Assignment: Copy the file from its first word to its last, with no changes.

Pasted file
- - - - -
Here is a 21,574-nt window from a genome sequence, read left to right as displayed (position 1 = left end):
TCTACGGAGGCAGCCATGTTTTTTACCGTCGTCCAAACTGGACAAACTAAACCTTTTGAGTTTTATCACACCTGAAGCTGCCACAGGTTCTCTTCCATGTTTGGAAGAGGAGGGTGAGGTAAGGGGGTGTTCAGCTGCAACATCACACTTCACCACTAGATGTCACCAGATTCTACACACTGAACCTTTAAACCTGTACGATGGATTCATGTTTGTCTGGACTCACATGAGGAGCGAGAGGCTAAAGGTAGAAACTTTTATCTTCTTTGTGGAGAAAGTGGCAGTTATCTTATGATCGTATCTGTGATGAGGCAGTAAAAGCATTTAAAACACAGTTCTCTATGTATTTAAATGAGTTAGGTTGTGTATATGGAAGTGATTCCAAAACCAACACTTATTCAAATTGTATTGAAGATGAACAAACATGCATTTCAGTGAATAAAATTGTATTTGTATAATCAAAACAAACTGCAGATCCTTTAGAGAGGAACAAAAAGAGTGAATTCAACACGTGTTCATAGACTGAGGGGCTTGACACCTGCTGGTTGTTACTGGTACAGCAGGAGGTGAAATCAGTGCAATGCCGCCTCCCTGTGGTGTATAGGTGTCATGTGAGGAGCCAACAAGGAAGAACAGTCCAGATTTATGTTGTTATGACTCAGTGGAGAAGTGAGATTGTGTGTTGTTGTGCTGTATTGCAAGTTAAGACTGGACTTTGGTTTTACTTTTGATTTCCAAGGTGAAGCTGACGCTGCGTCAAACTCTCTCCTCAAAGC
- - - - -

Here is a 21,574-nt window from a genome sequence, read left to right as displayed (position 1 = left end):
TCTACGGAGGCAGCCATGTTTTTTACCGTCGTCCAAACTGGACAAACTAAACCTTTTGAGTTTTATCACACCTGAAGCTGCCACAGGTTCTCTTCCATGTTTGGAAGAGGAGGGTGAGGTAAGGGGGTGTTCAGCTGCAACATCACACTTCACCACTAGATGTCACCAGATTCTACACACTGAACCTTTAAACCTGTACGATGGATTCATGTTTGTCTGGACTCACATGAGGAGCGAGAGGCTAAAGGTAGAAACTTTTATCTTCTTTGTGGAGAAAGTGGCAGTTATCTTATGATCGTATCTGTGATGAGGCAGTAAAAGCATTTAAAACACAGTTCTCTATGTATTTAAATGAGTTAGGTTGTGTATATGGAAGTGATTCCAAAACCAACACTTATTCAAATTGTATTGAAGATGAACAAACATGCATTTCAGTGAATAAAATTGTATTTGTATAATCAAAACAAACTGCAGATCCTTTAGAGAGGAACAAAAAGAGTGAATTCAACACGTGTTCATAGACTGAGGGGCTTGACACCTGCTGGTTGTTACTGGTACAGCAGGAGGTGAAATCAGTGCAATGCCGCCTCCCTGTGGTGTATAGGTGTCATGTGAGGAGCCAACAAGGAAGAACAGTCCAGATTTATGTTGTTATGACTCAGTGGAGAAGTGAGATTGTGTGTTGTTGTGCTGTATTGCAAGTTAAGACTGGACTTTGGTTTTACTTTTGATTTCCAAGGTGAAGCTGACGCTGCGTCAAACTCTCTCCTCAAAGC